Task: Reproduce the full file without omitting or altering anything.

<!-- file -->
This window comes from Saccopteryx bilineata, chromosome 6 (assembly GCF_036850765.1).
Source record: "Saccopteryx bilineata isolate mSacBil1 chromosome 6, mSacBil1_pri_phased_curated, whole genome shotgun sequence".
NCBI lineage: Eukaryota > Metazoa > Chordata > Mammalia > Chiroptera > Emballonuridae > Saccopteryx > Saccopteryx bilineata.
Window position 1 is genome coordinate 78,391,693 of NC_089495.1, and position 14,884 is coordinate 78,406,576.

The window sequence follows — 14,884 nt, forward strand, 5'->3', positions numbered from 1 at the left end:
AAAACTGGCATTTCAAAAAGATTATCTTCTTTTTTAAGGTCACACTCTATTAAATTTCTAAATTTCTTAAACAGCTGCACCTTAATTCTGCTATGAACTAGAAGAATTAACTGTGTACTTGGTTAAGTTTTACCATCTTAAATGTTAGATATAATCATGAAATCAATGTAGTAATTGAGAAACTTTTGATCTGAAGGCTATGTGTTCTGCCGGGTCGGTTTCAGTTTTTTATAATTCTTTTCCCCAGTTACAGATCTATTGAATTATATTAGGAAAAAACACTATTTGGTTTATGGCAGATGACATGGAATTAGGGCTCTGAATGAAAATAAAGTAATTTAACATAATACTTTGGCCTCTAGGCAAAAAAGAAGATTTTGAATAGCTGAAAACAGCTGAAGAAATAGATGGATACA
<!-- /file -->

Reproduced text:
This window comes from Saccopteryx bilineata, chromosome 6 (assembly GCF_036850765.1).
Source record: "Saccopteryx bilineata isolate mSacBil1 chromosome 6, mSacBil1_pri_phased_curated, whole genome shotgun sequence".
NCBI lineage: Eukaryota > Metazoa > Chordata > Mammalia > Chiroptera > Emballonuridae > Saccopteryx > Saccopteryx bilineata.
Window position 1 is genome coordinate 78,391,693 of NC_089495.1, and position 14,884 is coordinate 78,406,576.

The window sequence follows — 14,884 nt, forward strand, 5'->3', positions numbered from 1 at the left end:
AAAACTGGCATTTCAAAAAGATTATCTTCTTTTTTAAGGTCACACTCTATTAAATTTCTAAATTTCTTAAACAGCTGCACCTTAATTCTGCTATGAACTAGAAGAATTAACTGTGTACTTGGTTAAGTTTTACCATCTTAAATGTTAGATATAATCATGAAATCAATGTAGTAATTGAGAAACTTTTGATCTGAAGGCTATGTGTTCTGCCGGGTCGGTTTCAGTTTTTTATAATTCTTTTCCCCAGTTACAGATCTATTGAATTATATTAGGAAAAAACACTATTTGGTTTATGGCAGATGACATGGAATTAGGGCTCTGAATGAAAATAAAGTAATTTAACATAATACTTTGGCCTCTAGGCAAAAAAGAAGATTTTGAATAGCTGAAAACAGCTGAAGAAATAGATGGATACA